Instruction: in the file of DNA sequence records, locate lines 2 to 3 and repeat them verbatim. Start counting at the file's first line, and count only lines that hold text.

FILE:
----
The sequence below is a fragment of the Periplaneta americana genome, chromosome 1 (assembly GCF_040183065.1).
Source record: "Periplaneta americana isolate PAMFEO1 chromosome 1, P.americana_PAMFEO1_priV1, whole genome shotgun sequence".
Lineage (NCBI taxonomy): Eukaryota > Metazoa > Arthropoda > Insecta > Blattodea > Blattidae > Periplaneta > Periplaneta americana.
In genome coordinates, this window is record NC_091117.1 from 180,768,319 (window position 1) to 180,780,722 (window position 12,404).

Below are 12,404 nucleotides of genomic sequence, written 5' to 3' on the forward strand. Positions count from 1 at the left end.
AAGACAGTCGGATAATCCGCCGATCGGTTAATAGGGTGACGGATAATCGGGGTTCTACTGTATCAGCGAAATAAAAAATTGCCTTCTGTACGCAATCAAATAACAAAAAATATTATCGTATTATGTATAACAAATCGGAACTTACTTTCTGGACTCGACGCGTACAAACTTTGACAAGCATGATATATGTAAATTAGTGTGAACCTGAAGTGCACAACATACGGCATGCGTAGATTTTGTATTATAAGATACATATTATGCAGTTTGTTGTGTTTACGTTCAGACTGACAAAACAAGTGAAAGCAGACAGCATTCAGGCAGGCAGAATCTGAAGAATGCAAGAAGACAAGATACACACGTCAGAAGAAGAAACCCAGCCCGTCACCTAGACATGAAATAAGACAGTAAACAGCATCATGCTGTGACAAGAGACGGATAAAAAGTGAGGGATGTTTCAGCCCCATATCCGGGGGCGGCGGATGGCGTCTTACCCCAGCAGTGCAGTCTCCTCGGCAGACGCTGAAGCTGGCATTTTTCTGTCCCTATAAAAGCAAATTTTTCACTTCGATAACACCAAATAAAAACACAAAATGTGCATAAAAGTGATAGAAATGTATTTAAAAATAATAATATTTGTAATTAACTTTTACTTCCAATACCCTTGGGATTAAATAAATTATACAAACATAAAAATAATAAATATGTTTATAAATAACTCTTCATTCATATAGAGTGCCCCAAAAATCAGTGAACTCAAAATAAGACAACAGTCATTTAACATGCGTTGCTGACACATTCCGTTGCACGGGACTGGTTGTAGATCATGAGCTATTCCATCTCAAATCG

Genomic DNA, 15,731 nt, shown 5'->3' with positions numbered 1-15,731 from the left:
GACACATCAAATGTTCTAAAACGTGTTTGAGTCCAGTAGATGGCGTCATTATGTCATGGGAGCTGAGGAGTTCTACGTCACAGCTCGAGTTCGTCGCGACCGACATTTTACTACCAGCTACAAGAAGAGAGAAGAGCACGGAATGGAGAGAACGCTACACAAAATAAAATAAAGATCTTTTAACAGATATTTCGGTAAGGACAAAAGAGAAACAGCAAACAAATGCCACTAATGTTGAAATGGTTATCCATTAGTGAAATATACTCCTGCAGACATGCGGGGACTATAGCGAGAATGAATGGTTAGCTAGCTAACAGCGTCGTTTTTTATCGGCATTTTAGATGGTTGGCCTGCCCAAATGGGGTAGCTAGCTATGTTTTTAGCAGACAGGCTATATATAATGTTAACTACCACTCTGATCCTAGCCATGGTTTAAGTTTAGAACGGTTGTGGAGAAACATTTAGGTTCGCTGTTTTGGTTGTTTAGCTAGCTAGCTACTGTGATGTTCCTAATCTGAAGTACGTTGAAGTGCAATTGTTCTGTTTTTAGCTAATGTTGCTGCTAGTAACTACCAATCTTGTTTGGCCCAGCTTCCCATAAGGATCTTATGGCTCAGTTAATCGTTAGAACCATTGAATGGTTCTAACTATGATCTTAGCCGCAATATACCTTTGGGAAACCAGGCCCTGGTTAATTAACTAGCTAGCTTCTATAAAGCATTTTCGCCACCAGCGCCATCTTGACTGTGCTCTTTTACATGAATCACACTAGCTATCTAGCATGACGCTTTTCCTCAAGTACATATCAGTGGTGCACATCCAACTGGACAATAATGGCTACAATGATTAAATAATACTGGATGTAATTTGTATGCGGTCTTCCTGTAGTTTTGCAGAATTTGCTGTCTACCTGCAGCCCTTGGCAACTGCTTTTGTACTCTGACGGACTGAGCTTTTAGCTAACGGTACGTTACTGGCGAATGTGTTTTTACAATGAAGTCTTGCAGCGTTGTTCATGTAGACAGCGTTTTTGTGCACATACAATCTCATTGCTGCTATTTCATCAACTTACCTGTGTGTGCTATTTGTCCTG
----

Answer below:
Source record: "Periplaneta americana isolate PAMFEO1 chromosome 1, P.americana_PAMFEO1_priV1, whole genome shotgun sequence".
Lineage (NCBI taxonomy): Eukaryota > Metazoa > Arthropoda > Insecta > Blattodea > Blattidae > Periplaneta > Periplaneta americana.